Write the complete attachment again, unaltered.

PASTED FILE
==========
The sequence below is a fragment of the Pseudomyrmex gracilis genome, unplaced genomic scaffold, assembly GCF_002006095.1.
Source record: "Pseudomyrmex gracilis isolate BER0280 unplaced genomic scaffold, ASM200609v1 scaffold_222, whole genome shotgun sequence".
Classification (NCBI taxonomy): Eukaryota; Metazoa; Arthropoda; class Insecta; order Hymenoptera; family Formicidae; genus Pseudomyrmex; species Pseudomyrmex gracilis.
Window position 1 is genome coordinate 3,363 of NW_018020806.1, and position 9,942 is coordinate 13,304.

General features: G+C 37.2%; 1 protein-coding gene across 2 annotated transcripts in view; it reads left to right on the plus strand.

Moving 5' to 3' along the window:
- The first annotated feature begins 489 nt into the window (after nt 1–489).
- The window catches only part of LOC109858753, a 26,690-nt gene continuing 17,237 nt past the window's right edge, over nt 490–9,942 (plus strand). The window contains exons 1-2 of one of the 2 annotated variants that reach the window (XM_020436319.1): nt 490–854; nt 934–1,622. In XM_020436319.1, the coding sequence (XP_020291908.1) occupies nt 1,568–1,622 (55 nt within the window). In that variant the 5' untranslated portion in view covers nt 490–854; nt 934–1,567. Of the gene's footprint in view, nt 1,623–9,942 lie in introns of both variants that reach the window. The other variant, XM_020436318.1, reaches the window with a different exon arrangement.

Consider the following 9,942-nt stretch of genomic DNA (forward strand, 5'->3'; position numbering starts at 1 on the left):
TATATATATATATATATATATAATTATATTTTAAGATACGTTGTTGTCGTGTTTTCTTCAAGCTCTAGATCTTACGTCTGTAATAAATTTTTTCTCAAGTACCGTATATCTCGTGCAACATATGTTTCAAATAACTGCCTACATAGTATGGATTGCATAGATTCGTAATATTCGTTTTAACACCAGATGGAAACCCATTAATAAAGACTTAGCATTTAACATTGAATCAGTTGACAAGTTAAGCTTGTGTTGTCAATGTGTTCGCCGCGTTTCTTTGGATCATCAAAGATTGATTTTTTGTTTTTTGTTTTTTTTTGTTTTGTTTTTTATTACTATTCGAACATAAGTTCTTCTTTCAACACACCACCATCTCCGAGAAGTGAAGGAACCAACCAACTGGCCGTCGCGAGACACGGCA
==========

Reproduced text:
The sequence below is a fragment of the Pseudomyrmex gracilis genome, unplaced genomic scaffold, assembly GCF_002006095.1.
Source record: "Pseudomyrmex gracilis isolate BER0280 unplaced genomic scaffold, ASM200609v1 scaffold_222, whole genome shotgun sequence".
Classification (NCBI taxonomy): Eukaryota; Metazoa; Arthropoda; class Insecta; order Hymenoptera; family Formicidae; genus Pseudomyrmex; species Pseudomyrmex gracilis.
Window position 1 is genome coordinate 3,363 of NW_018020806.1, and position 9,942 is coordinate 13,304.

General features: G+C 37.2%; 1 protein-coding gene across 2 annotated transcripts in view; it reads left to right on the plus strand.

Moving 5' to 3' along the window:
- The first annotated feature begins 489 nt into the window (after nt 1–489).
- The window catches only part of LOC109858753, a 26,690-nt gene continuing 17,237 nt past the window's right edge, over nt 490–9,942 (plus strand). The window contains exons 1-2 of one of the 2 annotated variants that reach the window (XM_020436319.1): nt 490–854; nt 934–1,622. In XM_020436319.1, the coding sequence (XP_020291908.1) occupies nt 1,568–1,622 (55 nt within the window). In that variant the 5' untranslated portion in view covers nt 490–854; nt 934–1,567. Of the gene's footprint in view, nt 1,623–9,942 lie in introns of both variants that reach the window. The other variant, XM_020436318.1, reaches the window with a different exon arrangement.

Consider the following 9,942-nt stretch of genomic DNA (forward strand, 5'->3'; position numbering starts at 1 on the left):
TATATATATATATATATATATAATTATATTTTAAGATACGTTGTTGTCGTGTTTTCTTCAAGCTCTAGATCTTACGTCTGTAATAAATTTTTTCTCAAGTACCGTATATCTCGTGCAACATATGTTTCAAATAACTGCCTACATAGTATGGATTGCATAGATTCGTAATATTCGTTTTAACACCAGATGGAAACCCATTAATAAAGACTTAGCATTTAACATTGAATCAGTTGACAAGTTAAGCTTGTGTTGTCAATGTGTTCGCCGCGTTTCTTTGGATCATCAAAGATTGATTTTTTGTTTTTTGTTTTTTTTTGTTTTGTTTTTTATTACTATTCGAACATAAGTTCTTCTTTCAACACACCACCATCTCCGAGAAGTGAAGGAACCAACCAACTGGCCGTCGCGAGACACGGCA